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Do I Qualify for Scholarships or Financial Aid?

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  • 1:29 Merit-Based Aid & Scholarship
  • 3:16 Need-Based Aid
  • 4:03 Determining Need-Based Aid
  • 4:43 Types of Need-Based Aid
  • 6:25 Non-Need-Based Aid
  • 7:03 Maximizing Your Financial Aid
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Lesson Transcript
Instructor: Jamila Nassar

Jamila is a certified school counselor in the state of Indiana. She has worked in education for 15 years.

Financial aid vocabulary and procedures can be difficult to understand. This lesson will help by reviewing the different types of financial aid, how you can determine eligibility and how to maximize your financial aid possibilities.

What Is Financial Aid?

When it comes to paying for college, students just want to know how much financial aid they can get and how to get it, right? But, the world of financial aid is full of unfamiliar vocabulary and acronyms. New students probably feel like they are trying to learn another language. The good news is that when it comes to paying for college there is something for everyone. The question is: what type of aid is out there?

This lesson will help students understand financial aid - what it is and how to get it. In the process, students will become fluent in the language of financial aid.

Financial aid refers to grants and scholarships as well as loans or work-study used by students to pay for college expenses. It is awarded based on merit or need (and sometimes both). Financial aid can come from federal or state governments, colleges, private institutions or non-profit groups.

Throughout this lesson, we are going to follow along with Emily, a student who has recently been accepted to a university and found a way to pay for college using financial aid. We will start by looking at how Emily was able to get one type of financial aid - a merit-based scholarship.

Merit-Based Aid & Scholarships

Merit-based aid, usually in the form of scholarships, is money awarded to students who possess outstanding academic skills, athletic ability and artistic talent. Some scholarships are awarded based on merit and financial need combined. There are also merit-based scholarships intended for students who have certain characteristics, such as single moms, students of a minority group, first-generation college students or those planning to study a particular major.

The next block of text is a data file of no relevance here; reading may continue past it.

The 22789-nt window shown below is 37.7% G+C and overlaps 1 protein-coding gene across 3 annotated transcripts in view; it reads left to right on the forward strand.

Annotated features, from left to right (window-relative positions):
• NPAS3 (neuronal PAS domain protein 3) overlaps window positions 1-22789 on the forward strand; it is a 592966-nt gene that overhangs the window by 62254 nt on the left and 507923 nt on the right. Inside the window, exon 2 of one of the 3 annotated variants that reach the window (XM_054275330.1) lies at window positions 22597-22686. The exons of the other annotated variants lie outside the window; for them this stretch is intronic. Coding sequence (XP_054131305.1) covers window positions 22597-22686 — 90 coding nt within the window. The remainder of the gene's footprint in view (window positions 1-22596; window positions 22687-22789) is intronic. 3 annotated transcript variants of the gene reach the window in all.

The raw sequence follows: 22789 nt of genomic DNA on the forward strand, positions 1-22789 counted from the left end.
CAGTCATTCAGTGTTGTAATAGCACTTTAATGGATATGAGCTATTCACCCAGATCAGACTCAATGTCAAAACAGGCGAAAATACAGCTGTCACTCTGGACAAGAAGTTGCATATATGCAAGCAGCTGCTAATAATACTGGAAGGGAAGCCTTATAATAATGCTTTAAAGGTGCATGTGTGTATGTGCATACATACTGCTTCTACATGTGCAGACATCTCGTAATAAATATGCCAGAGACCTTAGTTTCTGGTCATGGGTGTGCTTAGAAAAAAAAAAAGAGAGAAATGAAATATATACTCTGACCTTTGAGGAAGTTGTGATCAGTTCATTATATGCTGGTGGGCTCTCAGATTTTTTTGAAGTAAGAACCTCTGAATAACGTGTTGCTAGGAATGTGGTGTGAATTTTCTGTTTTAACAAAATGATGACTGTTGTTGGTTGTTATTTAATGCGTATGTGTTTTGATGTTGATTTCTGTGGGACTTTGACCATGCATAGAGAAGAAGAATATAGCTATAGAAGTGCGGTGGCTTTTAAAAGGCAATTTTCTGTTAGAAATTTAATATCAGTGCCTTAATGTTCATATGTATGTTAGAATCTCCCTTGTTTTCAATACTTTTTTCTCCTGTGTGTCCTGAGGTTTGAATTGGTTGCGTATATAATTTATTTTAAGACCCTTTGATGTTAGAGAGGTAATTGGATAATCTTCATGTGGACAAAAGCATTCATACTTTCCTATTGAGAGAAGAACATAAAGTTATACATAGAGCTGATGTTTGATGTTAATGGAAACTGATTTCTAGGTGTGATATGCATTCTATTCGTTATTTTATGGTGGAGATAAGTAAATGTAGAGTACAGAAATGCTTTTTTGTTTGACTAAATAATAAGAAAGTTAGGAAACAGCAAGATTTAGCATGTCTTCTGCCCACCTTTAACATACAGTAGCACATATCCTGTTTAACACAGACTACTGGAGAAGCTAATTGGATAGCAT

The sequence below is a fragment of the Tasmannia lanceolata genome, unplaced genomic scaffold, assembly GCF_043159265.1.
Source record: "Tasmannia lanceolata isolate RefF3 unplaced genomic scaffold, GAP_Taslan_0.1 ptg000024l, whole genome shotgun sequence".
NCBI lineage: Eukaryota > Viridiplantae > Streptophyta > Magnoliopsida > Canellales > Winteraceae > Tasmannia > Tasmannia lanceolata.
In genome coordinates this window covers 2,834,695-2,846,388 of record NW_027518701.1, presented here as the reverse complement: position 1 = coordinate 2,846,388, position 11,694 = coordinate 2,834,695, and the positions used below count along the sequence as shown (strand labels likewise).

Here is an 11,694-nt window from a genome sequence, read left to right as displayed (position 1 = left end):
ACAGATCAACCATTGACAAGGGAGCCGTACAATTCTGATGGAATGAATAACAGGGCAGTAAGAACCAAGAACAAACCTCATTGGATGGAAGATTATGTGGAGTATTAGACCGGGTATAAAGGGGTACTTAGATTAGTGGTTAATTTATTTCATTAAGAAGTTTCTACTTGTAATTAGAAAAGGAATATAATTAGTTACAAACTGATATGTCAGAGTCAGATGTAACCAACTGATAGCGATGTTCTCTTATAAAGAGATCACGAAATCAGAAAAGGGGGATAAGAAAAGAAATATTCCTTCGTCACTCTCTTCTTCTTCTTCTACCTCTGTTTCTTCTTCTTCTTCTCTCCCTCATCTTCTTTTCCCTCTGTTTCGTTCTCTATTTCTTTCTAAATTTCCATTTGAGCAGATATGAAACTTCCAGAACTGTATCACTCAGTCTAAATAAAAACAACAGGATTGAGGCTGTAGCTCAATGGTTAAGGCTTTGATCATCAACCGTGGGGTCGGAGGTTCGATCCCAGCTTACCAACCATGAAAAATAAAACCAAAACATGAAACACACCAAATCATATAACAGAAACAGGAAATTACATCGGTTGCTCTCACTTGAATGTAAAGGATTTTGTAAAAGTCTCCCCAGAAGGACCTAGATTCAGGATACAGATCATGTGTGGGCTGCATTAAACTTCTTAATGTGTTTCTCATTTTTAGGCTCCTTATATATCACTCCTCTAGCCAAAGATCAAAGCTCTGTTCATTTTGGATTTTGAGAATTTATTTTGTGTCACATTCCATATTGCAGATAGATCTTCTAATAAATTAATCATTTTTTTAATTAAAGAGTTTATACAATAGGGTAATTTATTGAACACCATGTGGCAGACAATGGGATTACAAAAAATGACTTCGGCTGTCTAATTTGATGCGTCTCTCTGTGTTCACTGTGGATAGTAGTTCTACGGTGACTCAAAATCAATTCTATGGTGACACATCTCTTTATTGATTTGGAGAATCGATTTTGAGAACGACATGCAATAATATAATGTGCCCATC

Scholarships can be provided by a prospective college, individuals, private companies or non-profit organizations. Also, scholarships do not have to be repaid, but students will usually have to maintain a satisfactory academic record to renew a scholarship each year.

Emily has a GPA of 3.75 and is the first in her family to go to college. She plans to study engineering. Emily received a merit- and need-based scholarship for $500 from a local non-profit because of her GPA and due to being a first-generation college student. Emily's high GPA and the fact that she plans to study engineering made it possible for her to win a $1,000 scholarship from a local company that promotes women in engineering.

Students can find scholarships that match their characteristics by starting early and doing the research, like Emily did. She found out about these scholarship opportunities through her school counselor and by doing a little research online. She also checked at the public library and talked to the university recruiters to find out what was available.

Need-Based Aid

Grants, loans and work-study funds given to students who show a financial need are called need-based aid. This type of aid is provided by federal and state governments or by colleges. The amount of need-based aid awarded is determined by the Expected Family Contribution (EFC), which is generated from information you enter into the Free Application for Federal Student Aid (FAFSA).

In January, Emily finished her FAFSA. She found out immediately that her EFC was $2,000. Once Emily's EFC was reported, her college began creating a financial aid package, which is a detailed offer of aid, such as grants, loans or work-study.

Determining Need-Based Aid

Colleges determine the amount of need-based aid that is offered to students by using the EFC, which is calculated by the FAFSA, and the total Cost of Attendance (COA), which is calculated by the college. If the EFC is less than the COA, students qualify for need-based aid.

In Emily's case, the COA of the university is $18,000. Since she has an EFC of $2,000, she has a financial need of $16,000. Let's go into more detail about three types of need-based aid that may help Emily pay for college.

Types of Need-Based Aid

The first type of need-based aid is grants, sometimes called gift aid. Grants are similar to scholarships in that they don't have to be paid back. One of the most common ways to get a grant is through the federal government, but they are also offered to students through their college or the state government. In all three instances, filling out the FAFSA is required.

Emily qualified for a $3,000 Pell Grant from the federal government. Thanks to her excellent academics, Emily also qualified for a generous state grant of $5,000. With the $1,500 in scholarships, Emily now has $9,500 towards her college education and still qualifies for another type of aid called a subsidized loan.

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